Asides, these types of gaskets, some stores sell variants that boast of foam-filled centers. Unlike the hollow version, this product maintains its shape perfectly.
As you can guess from the name, this item comes in a V-shape. This item is a tension weather-strip made out of sturdy plastic and combined with steel. When the V shape opens, a force exists between the window frame and sash, thereby blocking any cold air.
Typically, you can get this item in plastic, but it also comes in stainless steel, copper, aluminum, and bronze. To cut up the plastic version, you will need a pair of scissors, while other options require a couple of aviation snips.
You can install plastic V-seal by peeling and sticking them on a surface. To place metal ones on the wall, try nailing the item to the wall.
Felt Weather Stripping
If you want to try out the best ways to winterize windows, try working with felt. Unlike most window winterizing products, this material comes as the oldest weatherstripping window method. It features a sticky back or fixed metal flange.
This stripping works for casement, sliding, and double-hung windows. Besides, it’s easy to use and does not cost a fortune. However, it does not last as much as the other options.
Window insulation kits: Window insulation kits consist of shrink-wrap plastic. They block out drafts by covering the whole window. Besides, it has a double-sided tape that keeps it in place, thereby making it one of the best ways to winterize the window. However, before you can open the window, you will need to remove the plastic itself.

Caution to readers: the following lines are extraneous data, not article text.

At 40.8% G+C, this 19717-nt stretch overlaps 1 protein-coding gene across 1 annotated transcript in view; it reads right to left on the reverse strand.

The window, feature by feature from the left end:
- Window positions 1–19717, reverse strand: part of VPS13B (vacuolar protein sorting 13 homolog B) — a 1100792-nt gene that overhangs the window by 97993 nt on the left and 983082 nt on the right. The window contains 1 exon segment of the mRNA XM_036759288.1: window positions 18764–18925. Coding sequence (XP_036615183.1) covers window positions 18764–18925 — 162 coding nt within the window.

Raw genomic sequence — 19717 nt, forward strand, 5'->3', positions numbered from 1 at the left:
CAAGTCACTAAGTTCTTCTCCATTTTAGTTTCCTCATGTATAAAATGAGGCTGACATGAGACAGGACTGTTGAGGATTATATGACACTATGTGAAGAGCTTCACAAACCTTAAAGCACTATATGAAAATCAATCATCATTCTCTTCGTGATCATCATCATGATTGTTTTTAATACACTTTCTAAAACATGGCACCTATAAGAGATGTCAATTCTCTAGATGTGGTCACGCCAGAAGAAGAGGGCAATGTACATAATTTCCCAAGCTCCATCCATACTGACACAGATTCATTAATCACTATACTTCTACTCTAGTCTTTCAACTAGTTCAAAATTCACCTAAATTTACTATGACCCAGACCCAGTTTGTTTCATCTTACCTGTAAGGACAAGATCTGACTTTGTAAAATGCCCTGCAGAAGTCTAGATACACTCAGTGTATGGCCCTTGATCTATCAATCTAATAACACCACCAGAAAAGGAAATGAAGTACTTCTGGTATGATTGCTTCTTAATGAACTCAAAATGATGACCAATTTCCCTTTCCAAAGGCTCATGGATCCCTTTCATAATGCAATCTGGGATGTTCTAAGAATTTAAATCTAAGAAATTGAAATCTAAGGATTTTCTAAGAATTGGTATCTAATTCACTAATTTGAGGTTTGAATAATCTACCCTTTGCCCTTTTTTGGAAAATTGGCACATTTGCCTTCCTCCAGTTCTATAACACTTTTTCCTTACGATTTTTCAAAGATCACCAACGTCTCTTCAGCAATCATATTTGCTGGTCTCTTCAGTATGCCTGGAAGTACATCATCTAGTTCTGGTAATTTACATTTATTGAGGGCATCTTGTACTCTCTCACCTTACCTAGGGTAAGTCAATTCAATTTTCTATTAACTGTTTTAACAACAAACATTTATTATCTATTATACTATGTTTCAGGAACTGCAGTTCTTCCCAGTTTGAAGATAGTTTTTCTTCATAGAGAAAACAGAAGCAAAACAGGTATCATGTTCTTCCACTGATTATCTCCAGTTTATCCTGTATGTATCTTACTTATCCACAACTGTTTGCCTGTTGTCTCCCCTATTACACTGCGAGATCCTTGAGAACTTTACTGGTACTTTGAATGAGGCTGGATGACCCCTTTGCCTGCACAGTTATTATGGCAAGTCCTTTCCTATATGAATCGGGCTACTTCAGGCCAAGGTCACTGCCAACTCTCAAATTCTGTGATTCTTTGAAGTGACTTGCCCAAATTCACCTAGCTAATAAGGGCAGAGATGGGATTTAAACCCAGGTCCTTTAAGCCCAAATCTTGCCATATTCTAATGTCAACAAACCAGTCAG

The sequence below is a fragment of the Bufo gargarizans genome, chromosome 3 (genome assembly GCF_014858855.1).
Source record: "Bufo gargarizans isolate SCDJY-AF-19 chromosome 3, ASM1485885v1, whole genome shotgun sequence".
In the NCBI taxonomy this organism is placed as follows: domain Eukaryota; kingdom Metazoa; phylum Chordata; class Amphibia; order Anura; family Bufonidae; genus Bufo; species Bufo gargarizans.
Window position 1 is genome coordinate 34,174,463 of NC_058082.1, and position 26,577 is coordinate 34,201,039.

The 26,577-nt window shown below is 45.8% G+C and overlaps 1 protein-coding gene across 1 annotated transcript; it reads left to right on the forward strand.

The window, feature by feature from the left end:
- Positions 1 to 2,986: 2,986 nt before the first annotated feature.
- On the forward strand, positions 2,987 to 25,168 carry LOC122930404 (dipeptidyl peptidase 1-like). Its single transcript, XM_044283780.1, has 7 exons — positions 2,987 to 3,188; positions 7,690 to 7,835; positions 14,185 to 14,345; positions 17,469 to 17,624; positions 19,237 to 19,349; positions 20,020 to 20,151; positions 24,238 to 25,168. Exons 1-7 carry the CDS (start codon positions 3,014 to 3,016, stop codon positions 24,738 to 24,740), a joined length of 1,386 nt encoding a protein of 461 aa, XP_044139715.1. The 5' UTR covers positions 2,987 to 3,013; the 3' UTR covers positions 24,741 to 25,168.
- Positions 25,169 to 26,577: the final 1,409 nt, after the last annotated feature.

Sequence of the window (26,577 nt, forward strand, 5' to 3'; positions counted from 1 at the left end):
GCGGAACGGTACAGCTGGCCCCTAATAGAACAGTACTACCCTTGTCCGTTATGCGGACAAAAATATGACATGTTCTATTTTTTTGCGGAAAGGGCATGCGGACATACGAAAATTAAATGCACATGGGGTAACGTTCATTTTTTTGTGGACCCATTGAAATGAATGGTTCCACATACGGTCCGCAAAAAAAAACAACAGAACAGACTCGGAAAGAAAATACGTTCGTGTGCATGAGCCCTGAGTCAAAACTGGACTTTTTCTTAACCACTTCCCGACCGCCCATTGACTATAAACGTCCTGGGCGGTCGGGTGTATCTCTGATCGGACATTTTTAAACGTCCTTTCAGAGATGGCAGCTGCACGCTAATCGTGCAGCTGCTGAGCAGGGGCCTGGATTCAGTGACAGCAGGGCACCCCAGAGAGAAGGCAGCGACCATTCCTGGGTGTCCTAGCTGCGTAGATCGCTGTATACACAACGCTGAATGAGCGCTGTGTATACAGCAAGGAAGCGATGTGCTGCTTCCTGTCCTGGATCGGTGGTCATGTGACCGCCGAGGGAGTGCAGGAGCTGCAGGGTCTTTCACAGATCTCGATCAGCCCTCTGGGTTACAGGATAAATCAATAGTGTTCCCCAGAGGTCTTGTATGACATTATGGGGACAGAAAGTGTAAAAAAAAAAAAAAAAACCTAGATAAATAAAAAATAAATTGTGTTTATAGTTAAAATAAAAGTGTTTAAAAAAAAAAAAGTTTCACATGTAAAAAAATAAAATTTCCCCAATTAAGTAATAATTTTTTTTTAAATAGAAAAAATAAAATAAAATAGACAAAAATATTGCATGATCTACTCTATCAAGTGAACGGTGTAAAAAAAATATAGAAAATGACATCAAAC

3. Storm windows
You can get this tool in different models. For instance, one uses plastics while another boasts of top quality glass. If you want to know how to seal a window from the inside, any model will do nicely. You can even use them for the exterior part of the building.
Storm windows have features for permanent installation. But if you prefer something temporary, low e-glass storm windows will do an excellent job.
4. Cellular Blinds
If any of the earlier mentioned products do not interest you, check out dual celled window blinds. These items do not come cheap, but they tend to last long. Apart from dealing with the severe winter cold, it stops the summer heat from getting into your building.
Furthermore, a good set of window blinds offers the right level of privacy. To get the best results, install the top down bottom up blinds that don’t have cords.
Hanging curtains on the window can help keep the cold out. Besides, it serves as a simple way to enjoy privacy and add a dash of color.
But for you to get the ideal level of insulation, try looking for the strong double line curtains. Just look for one that complements your home decor.
Winter air can make your home feel uncomfortable and add pressure to your heating system. But with the right set of tools, you can learn how to seal old windows and new ones.
These include using
- weather stripping
- storm windows
- cellular blinds
If you want options that work on the outer or inner part of the building, any of the methods – except with the curtains or blinds – will work fine. But if you want to protect your home, the curtains and blinds will work great. They even beautify your space and help with privacy.